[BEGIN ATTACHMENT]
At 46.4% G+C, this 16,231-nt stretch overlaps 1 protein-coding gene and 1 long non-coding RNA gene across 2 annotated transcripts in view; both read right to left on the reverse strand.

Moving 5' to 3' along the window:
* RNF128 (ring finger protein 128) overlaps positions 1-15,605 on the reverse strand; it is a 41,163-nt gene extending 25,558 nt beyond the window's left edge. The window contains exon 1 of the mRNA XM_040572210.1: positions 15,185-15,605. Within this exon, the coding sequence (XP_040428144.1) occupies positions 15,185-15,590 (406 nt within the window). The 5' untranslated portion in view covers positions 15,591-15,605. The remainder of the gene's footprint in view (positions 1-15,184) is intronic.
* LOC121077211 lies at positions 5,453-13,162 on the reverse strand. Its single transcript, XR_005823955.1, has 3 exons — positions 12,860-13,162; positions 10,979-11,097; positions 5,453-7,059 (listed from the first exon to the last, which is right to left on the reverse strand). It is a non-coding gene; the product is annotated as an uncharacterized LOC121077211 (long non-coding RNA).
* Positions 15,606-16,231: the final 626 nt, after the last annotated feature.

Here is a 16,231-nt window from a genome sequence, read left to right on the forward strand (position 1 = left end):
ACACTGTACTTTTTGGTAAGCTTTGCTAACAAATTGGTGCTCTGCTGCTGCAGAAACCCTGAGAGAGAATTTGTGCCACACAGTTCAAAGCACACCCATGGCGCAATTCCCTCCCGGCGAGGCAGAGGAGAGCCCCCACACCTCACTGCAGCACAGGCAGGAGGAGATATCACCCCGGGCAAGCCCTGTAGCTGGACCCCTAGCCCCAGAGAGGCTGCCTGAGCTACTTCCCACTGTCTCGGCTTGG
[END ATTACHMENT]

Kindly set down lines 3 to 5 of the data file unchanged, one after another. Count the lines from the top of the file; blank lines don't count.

* RNF128 (ring finger protein 128) overlaps positions 1-15,605 on the reverse strand; it is a 41,163-nt gene extending 25,558 nt beyond the window's left edge. The window contains exon 1 of the mRNA XM_040572210.1: positions 15,185-15,605. Within this exon, the coding sequence (XP_040428144.1) occupies positions 15,185-15,590 (406 nt within the window). The 5' untranslated portion in view covers positions 15,591-15,605. The remainder of the gene's footprint in view (positions 1-15,184) is intronic.
* LOC121077211 lies at positions 5,453-13,162 on the reverse strand. Its single transcript, XR_005823955.1, has 3 exons — positions 12,860-13,162; positions 10,979-11,097; positions 5,453-7,059 (listed from the first exon to the last, which is right to left on the reverse strand). It is a non-coding gene; the product is annotated as an uncharacterized LOC121077211 (long non-coding RNA).
* Positions 15,606-16,231: the final 626 nt, after the last annotated feature.